Winter storm brings rain, snow and wind before SoCal warms up again – San Bernardino Sun

A brisk winter storm that moved into Southern California on Tuesday brought chilly temperatures, strong winds gusts, and scattered rain showers and snow, conditions that forecasters said would last until Wednesday.

Tuesday afternoon saw temperatures in the 50s for coastal valley regions between the coast and Santa Ana Mountain foothills while mountain temperatures in San Bernardino County and Riverside County were in the 30s and 40s with wind gusts up to 50 mph, according to the National Weather Service.

The heaviest precipitation and snowfall were expected late Tuesday night into early Wednesday morning.

A winter storm warning for the mountain areas in San Bernardino County, including Interstate 15 through the Cajon Pass, was issued by the National Weather Service until noon Wednesday. Light snowfall was expected at 2000 feet with 4 to 6 inches expected at 4000 to 6000 feet and 6 to 12 inches above 6000 feet with greater amounts on higher peaks.

Officials also issued warnings for possible heavy snow in mountain areas of Riverside County until 6 p.m. Wednesday.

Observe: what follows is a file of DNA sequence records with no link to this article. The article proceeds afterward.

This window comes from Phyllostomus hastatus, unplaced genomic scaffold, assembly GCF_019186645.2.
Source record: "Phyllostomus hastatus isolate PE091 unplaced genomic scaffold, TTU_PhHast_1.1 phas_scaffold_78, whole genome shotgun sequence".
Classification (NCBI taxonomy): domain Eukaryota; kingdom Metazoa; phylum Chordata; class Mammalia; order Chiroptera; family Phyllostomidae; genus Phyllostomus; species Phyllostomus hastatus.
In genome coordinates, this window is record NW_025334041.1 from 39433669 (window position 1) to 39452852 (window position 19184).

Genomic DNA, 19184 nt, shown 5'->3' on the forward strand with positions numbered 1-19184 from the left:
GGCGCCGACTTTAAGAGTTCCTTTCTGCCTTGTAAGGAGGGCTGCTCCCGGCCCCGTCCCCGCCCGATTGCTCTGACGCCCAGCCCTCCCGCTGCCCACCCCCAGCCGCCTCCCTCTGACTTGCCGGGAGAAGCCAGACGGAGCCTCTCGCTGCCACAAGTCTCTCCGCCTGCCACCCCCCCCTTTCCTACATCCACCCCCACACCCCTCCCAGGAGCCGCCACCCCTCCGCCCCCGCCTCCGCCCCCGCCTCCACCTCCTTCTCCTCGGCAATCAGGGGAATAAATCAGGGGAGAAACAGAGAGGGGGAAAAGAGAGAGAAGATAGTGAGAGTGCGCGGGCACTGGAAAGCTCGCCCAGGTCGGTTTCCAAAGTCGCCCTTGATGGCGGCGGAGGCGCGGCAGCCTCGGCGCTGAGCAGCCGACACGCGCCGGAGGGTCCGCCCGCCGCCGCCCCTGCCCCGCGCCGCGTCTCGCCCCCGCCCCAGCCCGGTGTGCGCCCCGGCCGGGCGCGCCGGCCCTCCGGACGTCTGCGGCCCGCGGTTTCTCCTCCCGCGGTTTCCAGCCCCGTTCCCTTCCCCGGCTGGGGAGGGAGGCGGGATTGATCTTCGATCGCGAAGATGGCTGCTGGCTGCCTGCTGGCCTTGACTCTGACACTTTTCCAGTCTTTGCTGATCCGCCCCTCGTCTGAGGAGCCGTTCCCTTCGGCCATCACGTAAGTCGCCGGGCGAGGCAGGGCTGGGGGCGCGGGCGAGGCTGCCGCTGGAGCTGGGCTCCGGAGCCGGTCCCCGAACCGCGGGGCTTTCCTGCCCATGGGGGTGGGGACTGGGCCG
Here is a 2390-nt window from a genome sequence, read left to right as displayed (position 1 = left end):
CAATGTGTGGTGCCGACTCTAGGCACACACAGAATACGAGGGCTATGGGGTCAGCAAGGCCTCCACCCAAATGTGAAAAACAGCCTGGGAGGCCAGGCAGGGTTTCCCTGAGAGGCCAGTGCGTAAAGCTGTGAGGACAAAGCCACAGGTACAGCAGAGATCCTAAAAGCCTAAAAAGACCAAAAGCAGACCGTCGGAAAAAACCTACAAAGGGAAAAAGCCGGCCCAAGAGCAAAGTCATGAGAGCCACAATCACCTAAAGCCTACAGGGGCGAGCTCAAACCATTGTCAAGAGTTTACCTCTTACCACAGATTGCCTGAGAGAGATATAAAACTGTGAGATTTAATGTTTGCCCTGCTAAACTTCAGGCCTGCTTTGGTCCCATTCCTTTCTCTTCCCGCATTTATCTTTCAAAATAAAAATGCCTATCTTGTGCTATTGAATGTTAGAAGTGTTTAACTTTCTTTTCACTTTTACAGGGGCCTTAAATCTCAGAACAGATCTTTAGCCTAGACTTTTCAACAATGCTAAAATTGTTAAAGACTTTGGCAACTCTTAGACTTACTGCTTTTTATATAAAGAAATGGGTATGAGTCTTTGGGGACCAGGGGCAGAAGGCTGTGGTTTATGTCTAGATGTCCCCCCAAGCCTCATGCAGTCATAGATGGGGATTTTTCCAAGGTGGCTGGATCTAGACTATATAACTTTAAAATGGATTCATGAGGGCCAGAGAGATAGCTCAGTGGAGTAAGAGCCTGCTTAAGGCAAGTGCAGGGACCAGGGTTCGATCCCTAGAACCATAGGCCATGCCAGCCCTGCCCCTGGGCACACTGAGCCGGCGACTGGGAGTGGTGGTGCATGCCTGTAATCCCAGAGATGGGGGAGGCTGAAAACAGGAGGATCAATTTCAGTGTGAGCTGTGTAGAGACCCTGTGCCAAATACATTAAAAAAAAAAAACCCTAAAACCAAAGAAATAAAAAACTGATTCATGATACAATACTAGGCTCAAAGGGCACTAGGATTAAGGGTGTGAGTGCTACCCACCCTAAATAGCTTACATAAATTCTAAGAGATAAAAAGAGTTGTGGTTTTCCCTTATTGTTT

Los Angeles County was expected to receive relatively light, but scattered, rainfall Tuesday afternoon through Wednesday morning. Snow totals of around 1 to 3 inches were anticipated for elevations above 2500 feet.

By Tuesday afternoon, the top wind gusts were registered at the Toro Peak in Riverside at 74 mph, Cajon Pass at 45 mph, Chino Hills at 43 mph, and Jurupa Valley at 40mph.

Lytle Creek Canyon in San Bernardino had the highest 24 hour precipitation total at .79 inches by 4 p.m. Tuesday.

Lake Arrowhead had received 1 inch of snow at 5200 feet Tuesday morning.

“This system is part of a wave traversing the west coming from the Pacific North West area,” said Brian Adams, a meteorologist with the National Weather Service.

The system is expected to be gone by Thursday morning. Temperatures will remain chilly to start, by Saturday and into Sunday, temperatures will be notably warmer, Adams said.

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